After the “Cambrian Explosion”, 545 million years ago, the Late Ordovician glaciation (about 440 million years ago) was the first of three icehouse intervals that affected Earth once it was populated by animal life. From onset to meltdown, this glacial cycle was complete in less than 1 million years, but left in its wake Earth’s second largest extinction.
Some 100 million years after the Ordovician, Earth experienced its longest and most widespread glaciation, referred to as the Late Paleozoic Gondwanan Ice Age. Between 330 million and 270 million years ago, the serendipity of global mountain-building processes and associated basin formation, occurring while the supercontinent was assembling, enabled exquisite and widespread preservation of rock deposits worldwide that have been the subject of decades of research. Significantly, the Late Paleozoic Gondwanan Ice Age is the only example of climate change in an icehouse on a vegetated Earth, making it the nearest analog to Earth’s current state — and the only example of an icehouse-greenhouse transition that records the impact on animal and plant ecosystems in both the marine and terrestrial realms.
In the following section, we present an overview of the glacial deposits of North of Africa.
Late Ordovician Glaciation in Northern Gondwana
After Rubino et al., 2003
As all glacial episodes, the latest Ordovician records multiple cycles of advance and retreat of the ice cap. To date four to five cycles have been recorded. All the cycles are not necessarily recorded everywhere, because glacial incisions are not always superimposed but can be juxtaposed. All these phases define an overall retreating of the ice cap, however each phase records an advance of the ice followed by a flooding and progradation of depositional systems coeval to the ice retreat. A type cycle starts with a glacial erosion commonly outline by a glacial pavement developed at the base of the valley. Then rapid flooding occurs leading to the deposition of a condensed section or immediately followed by glacio-marine silty shales. Depending of regional location, sandy prograding units infill the valleys. Some other valleys are totally filled with fluvial sandstones, finally mixed infill also occurs with fluvial at the base and then deltaic systems.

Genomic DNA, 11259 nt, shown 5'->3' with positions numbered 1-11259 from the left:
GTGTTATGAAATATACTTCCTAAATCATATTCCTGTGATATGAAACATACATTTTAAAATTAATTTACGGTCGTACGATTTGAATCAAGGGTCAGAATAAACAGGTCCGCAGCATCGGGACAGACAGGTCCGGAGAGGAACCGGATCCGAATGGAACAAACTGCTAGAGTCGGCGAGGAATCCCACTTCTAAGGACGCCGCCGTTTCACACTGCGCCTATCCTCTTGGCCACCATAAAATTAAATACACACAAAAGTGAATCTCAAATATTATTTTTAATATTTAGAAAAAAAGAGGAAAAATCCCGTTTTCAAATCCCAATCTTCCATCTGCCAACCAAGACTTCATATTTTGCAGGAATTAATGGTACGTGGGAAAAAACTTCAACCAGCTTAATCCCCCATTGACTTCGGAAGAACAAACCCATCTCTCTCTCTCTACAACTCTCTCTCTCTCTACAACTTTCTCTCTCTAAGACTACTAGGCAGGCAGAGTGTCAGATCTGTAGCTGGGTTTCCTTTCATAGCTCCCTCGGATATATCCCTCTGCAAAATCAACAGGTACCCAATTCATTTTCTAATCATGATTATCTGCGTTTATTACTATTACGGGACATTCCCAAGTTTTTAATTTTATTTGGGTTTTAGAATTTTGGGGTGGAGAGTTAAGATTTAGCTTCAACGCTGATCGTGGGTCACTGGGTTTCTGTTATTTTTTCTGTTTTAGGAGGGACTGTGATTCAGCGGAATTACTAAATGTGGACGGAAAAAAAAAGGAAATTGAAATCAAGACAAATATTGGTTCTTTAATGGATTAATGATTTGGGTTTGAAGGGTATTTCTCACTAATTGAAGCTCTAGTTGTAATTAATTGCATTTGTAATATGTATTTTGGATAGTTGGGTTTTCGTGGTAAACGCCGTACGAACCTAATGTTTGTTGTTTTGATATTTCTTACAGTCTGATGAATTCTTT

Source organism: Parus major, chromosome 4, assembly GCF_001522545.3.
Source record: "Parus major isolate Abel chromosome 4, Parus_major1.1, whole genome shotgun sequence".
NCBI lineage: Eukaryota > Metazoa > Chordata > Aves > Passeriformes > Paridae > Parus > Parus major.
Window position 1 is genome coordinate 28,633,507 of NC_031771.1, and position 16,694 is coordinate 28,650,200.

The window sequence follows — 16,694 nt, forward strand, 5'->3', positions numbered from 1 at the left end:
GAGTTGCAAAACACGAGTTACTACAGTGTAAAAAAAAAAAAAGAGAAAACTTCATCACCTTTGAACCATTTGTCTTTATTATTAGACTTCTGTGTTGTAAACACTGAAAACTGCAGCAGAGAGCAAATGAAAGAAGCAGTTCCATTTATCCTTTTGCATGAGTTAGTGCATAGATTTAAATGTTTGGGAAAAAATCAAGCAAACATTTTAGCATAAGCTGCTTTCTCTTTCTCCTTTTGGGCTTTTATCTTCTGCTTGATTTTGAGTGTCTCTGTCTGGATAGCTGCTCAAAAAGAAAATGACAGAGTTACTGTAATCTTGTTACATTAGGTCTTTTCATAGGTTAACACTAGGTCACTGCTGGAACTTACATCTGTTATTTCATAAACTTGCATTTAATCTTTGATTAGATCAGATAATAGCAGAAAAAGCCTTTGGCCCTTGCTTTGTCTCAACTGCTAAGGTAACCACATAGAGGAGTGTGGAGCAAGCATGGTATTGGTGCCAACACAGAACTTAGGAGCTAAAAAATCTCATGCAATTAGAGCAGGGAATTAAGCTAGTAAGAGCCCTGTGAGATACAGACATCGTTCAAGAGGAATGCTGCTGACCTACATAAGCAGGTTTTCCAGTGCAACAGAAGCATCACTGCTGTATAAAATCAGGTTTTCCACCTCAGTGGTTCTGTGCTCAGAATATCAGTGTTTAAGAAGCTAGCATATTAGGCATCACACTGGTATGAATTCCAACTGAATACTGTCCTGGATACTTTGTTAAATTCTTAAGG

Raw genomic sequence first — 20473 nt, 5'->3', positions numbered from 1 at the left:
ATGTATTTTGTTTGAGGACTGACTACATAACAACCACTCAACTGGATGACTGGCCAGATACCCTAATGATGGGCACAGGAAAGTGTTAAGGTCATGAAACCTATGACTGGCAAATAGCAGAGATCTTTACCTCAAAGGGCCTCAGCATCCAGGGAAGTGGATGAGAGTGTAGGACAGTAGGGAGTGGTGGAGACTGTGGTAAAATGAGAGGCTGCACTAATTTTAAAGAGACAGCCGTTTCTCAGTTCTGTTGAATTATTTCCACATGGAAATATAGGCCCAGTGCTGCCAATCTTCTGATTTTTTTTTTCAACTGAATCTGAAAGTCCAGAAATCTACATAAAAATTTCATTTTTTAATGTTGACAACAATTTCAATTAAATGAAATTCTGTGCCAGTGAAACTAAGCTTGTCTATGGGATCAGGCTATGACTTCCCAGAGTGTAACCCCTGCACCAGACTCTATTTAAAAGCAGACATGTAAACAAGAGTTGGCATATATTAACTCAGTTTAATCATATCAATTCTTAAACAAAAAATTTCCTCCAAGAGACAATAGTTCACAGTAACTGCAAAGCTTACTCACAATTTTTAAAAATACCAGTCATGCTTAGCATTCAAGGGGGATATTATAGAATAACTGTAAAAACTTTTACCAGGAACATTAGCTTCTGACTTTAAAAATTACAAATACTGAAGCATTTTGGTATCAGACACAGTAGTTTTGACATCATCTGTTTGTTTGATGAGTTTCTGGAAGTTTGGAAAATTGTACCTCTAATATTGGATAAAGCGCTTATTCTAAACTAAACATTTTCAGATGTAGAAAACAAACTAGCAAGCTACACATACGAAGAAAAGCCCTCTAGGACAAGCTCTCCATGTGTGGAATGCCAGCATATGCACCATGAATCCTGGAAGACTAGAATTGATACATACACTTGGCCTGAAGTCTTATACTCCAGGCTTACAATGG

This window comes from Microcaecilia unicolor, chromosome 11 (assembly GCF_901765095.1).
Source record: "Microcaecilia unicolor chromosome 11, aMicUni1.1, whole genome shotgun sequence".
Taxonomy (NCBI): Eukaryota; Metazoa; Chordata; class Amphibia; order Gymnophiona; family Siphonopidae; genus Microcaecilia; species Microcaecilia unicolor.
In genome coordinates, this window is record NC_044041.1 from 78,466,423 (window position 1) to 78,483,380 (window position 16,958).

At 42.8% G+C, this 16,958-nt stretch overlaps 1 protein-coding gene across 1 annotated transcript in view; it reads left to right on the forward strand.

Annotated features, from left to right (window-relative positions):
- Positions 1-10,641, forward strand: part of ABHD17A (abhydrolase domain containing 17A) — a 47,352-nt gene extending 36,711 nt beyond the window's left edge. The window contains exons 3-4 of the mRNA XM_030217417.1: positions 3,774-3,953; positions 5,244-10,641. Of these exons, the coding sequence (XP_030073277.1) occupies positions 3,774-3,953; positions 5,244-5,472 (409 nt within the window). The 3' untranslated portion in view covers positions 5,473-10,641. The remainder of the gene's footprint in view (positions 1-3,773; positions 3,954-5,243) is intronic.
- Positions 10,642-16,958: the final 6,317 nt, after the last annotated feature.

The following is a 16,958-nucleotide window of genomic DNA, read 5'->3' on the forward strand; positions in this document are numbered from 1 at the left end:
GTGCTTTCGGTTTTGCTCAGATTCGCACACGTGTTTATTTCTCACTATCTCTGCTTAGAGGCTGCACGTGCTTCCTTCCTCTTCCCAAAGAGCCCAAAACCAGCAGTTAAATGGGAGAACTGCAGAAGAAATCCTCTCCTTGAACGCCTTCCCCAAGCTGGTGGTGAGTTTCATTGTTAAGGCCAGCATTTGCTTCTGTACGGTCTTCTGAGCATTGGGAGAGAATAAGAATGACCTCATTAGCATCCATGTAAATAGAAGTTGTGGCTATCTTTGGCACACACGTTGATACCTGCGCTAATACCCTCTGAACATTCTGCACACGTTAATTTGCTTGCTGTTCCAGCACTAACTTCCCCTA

This interpretation clearly establish that most of the so-called glacial succession is in fact commonly deposited in a marine environment. This confirms the pioneering works of Legrand which was claiming that transgression occurs before the Silurian.
Large scale architecture
Numerous glacial valleys have been identified, in outcrops, in Mauritania and Libya. These valleys define a network and are either juxtaposed or superimposed within the fairways. Each valley is filled by a single stratigraphic cycle however they can be reincised with numerous glacial pavements. The width range from 1 to 10 km. Very often gravity instabilities of pre-glacial deposits can be observed along the valley flanks. Their incisions seems to be related to the ice rather then fluvial processes. In this respects very few convincing examples of tunnel valley have been observed except in Mauritania.
The valley fill can dramatically change, some valleys being filled until the interfluve, some other are underfilled, leading to the preservation of pre-glacial buried hills below the Silurian shales. The final geometry of the late ashgillian succession have many similarities with the Quaternary succession in North Sea or in Celtic Sea where a grounded ice shelf had occur.
Silurian transgression is usually interpreted as the post glacial trangression, we have already seen that the first transgression occurs during latest Ordovician. In this respect, it means that the glacial retreat is punctuated and the Silurian transgression probably records the final melting. The transgression is diachronous depending of the preexisting topography. Source rock seems to occur predominantly in regional lows, either resulting from glacial erosion or fluvial incision possibly related to the isostatic rebound. These lows in combination with late deformation will control the migration pathways. The sandy glacial deposits or the lowermost silurian transgressive sandstones deposited immediately below the source rock is the first reservoir to be filled or at least used for the migration has indicated by the abundance of shows. When the Late Ashgillian (circa 450 my) succession is more shally or silty, it could form a waste zone or at least strongly reduce the potential column.